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When most death metal bands released their debut album in the early ‘90s, it usually sounded like a Morbid Angel or Obituary copy, but not for these Finnish teens. The Karelian Isthmus is the debut album from the, now legendary, Amorphis. With this album, Amorphis offered a slower, melodic, and more epic approach to death metal than the American scene or their fellow Scandinavian kin at the time (Unleashed, Entombed). Despite the members’ young age, the sound is already mature and established; planting firm roots for future evolution.
Amorphis elegantly open with a Celtic sounding acoustic intro, before the slow paced, towering riff of The Gathering. From listening to the melodious, yet crushing riffs, it becomes clear that Amorphis expanded upon the music of this album for their 1994 groundbreaker, Tales From The Thousand Lakes. From here on, the songs vary in pace with a few up-tempo moments (Misery Path), but mostly a doomy, mid pace. Consistency remains throughout the album, but some songs manage to shine more than others such as the epic instrumentation of The Lost Name of God, or the ominous, heavy-ass-hell closer, A Sign From The North Side. However each song has something of value, which Amorphis would expand upon later while developing their sound.
One aspect that Amorphis have always excelled in is creating simple, yet catchy and diverse riffs. This album is simply full of them. There’s also some great melodies such as the instrumental break midway through The Pilgrimage. These melodies would become a bigger focus on later Amorphis albums, but are still used soundly here. The vocals are, more or less, your standard Scandinavian death metal grunt, but something about the production really appeals to me. They sound more effortless and guttural than what is common. The drums showcase great diversity, changing speed along with the rest of the music, and I especially love the light blasts that compliment the cheesy keyboards in The Pilgrimage. Just great. The music isn’t the only epic feature on The Karelian Isthmus. The lyrics also deal with grand battles and Celtic and Finnish mythology. Keep in mind that this is 1993, before folk metal bands were literally around every corner. My point is, it was original.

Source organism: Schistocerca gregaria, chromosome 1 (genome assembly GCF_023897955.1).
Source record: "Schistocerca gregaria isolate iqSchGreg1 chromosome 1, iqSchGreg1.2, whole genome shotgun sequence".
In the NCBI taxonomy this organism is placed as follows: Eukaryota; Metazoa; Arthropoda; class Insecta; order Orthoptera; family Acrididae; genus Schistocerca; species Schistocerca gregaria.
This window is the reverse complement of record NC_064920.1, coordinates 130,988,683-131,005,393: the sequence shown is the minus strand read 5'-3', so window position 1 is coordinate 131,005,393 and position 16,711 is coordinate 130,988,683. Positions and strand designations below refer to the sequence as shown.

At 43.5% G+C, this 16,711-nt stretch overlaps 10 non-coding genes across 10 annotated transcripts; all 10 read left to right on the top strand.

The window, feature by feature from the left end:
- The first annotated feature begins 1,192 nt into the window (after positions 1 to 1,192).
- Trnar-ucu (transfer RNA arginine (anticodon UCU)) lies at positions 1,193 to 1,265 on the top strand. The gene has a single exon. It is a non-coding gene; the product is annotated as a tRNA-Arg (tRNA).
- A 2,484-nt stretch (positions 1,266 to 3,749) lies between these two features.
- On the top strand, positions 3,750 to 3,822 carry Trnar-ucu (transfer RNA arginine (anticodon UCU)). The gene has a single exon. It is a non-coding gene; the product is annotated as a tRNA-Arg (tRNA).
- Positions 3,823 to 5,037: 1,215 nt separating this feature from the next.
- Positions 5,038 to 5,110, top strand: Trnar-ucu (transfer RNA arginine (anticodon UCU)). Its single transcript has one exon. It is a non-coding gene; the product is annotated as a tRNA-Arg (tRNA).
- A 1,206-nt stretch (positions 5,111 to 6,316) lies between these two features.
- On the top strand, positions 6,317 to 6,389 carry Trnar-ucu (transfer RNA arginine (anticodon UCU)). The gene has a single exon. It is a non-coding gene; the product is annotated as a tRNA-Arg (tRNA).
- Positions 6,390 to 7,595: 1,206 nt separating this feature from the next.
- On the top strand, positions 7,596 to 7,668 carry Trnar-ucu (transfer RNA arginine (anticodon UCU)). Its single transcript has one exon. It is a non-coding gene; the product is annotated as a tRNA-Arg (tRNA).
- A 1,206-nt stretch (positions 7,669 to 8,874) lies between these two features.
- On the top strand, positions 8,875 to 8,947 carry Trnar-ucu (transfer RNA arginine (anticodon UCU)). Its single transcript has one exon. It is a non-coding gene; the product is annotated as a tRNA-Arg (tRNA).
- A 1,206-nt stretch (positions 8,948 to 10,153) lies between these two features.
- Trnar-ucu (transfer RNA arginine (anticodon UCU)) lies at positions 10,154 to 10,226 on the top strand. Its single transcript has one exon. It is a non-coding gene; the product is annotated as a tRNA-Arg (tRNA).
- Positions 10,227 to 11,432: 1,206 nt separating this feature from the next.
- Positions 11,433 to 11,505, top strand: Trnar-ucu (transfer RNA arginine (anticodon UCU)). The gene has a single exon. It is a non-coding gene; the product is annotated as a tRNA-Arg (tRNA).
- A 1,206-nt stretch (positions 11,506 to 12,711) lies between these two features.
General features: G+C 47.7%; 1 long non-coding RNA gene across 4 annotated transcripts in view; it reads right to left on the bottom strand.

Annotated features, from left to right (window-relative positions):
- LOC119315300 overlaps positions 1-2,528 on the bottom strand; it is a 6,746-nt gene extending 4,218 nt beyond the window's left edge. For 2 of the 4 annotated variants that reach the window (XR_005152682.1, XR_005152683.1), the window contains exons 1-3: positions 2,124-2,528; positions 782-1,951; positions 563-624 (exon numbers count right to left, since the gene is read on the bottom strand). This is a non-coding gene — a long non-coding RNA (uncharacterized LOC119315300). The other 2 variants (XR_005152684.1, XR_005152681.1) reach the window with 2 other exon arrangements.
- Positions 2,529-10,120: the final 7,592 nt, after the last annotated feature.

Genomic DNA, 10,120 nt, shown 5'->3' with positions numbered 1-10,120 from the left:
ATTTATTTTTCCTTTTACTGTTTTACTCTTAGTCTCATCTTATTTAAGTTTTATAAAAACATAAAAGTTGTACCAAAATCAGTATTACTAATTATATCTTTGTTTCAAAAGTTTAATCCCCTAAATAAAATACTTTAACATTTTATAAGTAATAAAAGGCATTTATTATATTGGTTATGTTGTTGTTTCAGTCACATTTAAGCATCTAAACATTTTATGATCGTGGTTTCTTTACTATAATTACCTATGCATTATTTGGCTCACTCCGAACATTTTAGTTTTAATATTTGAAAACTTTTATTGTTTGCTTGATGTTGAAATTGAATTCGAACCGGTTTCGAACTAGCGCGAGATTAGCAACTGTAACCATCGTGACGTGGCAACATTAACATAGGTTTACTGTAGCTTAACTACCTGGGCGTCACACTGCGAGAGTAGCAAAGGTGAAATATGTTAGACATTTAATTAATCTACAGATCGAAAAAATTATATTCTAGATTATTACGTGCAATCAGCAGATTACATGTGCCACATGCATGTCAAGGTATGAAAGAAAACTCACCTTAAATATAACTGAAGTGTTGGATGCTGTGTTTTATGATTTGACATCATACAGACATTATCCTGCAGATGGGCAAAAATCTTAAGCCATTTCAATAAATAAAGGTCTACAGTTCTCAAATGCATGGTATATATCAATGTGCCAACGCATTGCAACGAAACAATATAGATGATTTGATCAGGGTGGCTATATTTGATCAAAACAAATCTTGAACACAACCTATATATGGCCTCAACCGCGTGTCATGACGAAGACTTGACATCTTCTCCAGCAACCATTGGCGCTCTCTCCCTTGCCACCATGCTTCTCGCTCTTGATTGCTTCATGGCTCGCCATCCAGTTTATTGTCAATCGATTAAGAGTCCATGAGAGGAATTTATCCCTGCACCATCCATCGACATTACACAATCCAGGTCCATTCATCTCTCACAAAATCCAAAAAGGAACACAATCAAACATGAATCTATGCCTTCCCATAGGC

This album is a great foundation for Amorphis’ long and bold career. Listening to this is interesting because you can notice pieces of the music that the band never abandoned, only worked on. If you’re craving some old school, epic death metal and, for some reason, are not already familiar with this monster, make a point of checking it out.